During zebrafish development, Wnt signaling has been demonstrated to be both necessary and sufficient to promote pigment cell fate of neural crest cells through its effector β-catenin at the expense of neural and glial lineages (Dorsky et al., 1998). The zebrafish MITF homologue, nacre, was shown to mediate this fate decision as a downstream target of Wnt signaling (Dorsky et al., 2000b). In mammalian cells, Wnt-3a, was also shown to induce MITF expression (Takeda et al., 2000). These reports indicate that the MITF promoter is transactivated by β-catenin in a manner dependent on TCF/LEF DNA consensus elements. Based on their pivotal requirements during melanocyte development, it is of interest to speculate that MITF and Wnt/β-catenin may also play central roles in the behavior of melanoma cells.
Here we show that β-catenin is a significant regulator of melanoma cell growth, with MITF as a critical downstream target. Importantly, disruption of the canonical Wnt pathway abrogates growth of melanoma cells, and constitutive overexpression of MITF rescues the growth suppression. These observations establish a critical role for both β-catenin and MITF in cell growth and survival of human melanoma.
Proliferation of melanoma cells can be altered by overexpression of β-catenin/dnTCF
To assess the functional relevance of Wnt/β-catenin signals governing the proliferation and survival of melanoma cells, we began by ectopically expressing β-catenin in mouse B16 melanoma cells. Additionally, we expressed a dominant-negative (dn) allele of TCF-1 (dnTCF) that is incapable of interacting with β-catenin, but retains TCF/LEF DNA binding specificity (van de Weterling et al., 1996). B16 melanoma cells were cotransfected with a vector that directs the expression of humanized Renilla (hr) GFP in order to monitor the transfected cells during flow cytometry by gating on GFP-positive cells. Overexpression of β-catenin resulted in an increase of the S-phase fraction as compared with vector control (26–34.5%; Fig. 1 A), whereas ectopic expression of dnTCF resulted in a significant decrease in S-phase content (26–17%). In parallel experiments, we performed colony-forming assays, substituting hrGFP with a puromycin resistance vector, and selected the cells for clonogenic growth (Fig. 1 B). Ectopic expression of β-catenin significantly stimulated colony formation relative to vector control. Conversely, addition of dnTCF was deleterious to colony formation. Thus, β-catenin stimulates proliferation and clonogenic growth in melanoma cells, and blockade of this pathway by dnTCF appears to be growth suppressive.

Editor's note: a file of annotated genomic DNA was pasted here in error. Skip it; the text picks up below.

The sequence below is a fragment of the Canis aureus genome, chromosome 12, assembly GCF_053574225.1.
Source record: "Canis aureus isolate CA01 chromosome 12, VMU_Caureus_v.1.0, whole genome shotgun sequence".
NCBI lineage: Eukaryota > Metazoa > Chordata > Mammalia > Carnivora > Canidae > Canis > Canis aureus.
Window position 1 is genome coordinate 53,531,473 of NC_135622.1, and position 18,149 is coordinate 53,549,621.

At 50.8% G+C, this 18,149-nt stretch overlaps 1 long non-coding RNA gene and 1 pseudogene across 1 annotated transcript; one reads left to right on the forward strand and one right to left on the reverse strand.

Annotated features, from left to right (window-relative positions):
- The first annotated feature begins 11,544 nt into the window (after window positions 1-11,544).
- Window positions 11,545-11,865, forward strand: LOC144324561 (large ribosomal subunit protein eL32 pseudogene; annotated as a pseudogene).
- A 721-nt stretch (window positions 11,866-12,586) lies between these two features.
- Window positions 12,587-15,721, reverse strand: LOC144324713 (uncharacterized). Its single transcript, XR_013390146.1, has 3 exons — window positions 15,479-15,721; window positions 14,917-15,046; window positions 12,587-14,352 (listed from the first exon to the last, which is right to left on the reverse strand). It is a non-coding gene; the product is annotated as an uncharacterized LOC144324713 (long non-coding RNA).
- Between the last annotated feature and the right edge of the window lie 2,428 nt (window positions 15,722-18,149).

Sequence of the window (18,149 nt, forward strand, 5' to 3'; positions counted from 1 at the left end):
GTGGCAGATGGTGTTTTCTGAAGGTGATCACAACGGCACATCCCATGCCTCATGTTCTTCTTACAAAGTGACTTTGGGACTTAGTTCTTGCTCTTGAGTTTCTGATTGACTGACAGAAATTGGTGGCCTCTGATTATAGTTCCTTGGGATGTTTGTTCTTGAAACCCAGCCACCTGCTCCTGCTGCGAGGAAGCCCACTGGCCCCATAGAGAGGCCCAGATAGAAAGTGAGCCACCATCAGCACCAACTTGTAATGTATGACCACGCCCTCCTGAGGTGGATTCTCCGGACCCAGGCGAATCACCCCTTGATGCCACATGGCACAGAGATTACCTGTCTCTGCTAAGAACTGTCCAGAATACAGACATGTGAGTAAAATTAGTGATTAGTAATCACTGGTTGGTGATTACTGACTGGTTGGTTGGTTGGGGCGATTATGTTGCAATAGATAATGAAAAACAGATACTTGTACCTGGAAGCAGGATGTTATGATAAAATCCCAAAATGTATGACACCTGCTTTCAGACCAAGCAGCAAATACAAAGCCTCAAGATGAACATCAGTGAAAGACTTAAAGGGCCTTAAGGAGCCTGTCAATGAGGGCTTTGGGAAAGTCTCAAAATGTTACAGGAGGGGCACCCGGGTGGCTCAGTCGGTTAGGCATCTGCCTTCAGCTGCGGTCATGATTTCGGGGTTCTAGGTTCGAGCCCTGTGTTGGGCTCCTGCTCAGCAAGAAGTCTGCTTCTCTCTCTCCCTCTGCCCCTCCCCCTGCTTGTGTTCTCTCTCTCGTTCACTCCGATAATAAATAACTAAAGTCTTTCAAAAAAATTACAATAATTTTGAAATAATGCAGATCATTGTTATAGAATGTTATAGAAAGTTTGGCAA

We analyzed endogenous β-catenin localization in the melanomas used in this and subsequent experiments. Using immunofluorescence we found that mouse B16 melanoma and human A375 melanoma cells exhibit mostly cytoplasmic β-catenin staining, whereas human 501mel and SK-MEL-5 melanomas exhibit aberrant nuclear accumulation in addition to cytosolic staining (Fig. 2 A). This finding is comparable to the previous observations that demonstrated β-catenin within the nucleus of ∼1/3 of primary melanoma specimens (Rimm et al., 1999). Reporter assays were performed and showed that cells without aberrant nuclear accumulation of β-catenin retain a modest (approximately twofold) but measurable degree of endogenous TCF/LEF transcriptional activity (Fig. 2 B). The aberrant nuclear accumulation of β-catenin in 501mel and SK-MEL-5 is associated with significantly higher activity for the reporter containing optimal TCF/LEF binding sites (TK-TOP) relative to the one with mutated TCF/LEF sites (TK-FOP). These experiments suggest that the β-catenin–TCF/LEF transcriptional pathway is activated to varying degrees among melanoma cell lines, a finding which is consistent with data from primary human melanomas (Rimm et al., 1999). Moreover, the β-catenin–TCF/LEF pathway appears to be active, although to a lesser extent, even in those melanomas without excessive quantities of β-catenin in the nucleus. Ectopic expression of β-catenin in these human melanoma lines revealed a correlation between absence of aberrant nuclear β-catenin and a mitogenic effect from exogenous β-catenin (Table I). The lack of a mitogenic effect for exogenous β-catenin in cells with aberrant nuclear accumulated β-catenin is consistent with the possibility that these cells are already maximally stimulated through this pathway, and therefore less responsive to additional (exogenous) β-catenin. However, expression of dnTCF does profoundly disrupt proliferation in all tested melanoma lines (see below), suggesting that the pathway remains important in cells exhibiting either nuclear plus cytoplasmic or mostly cytoplasmic β-catenin.
The MITF promoter is bound and regulated in a lineage specific manner by β-catenin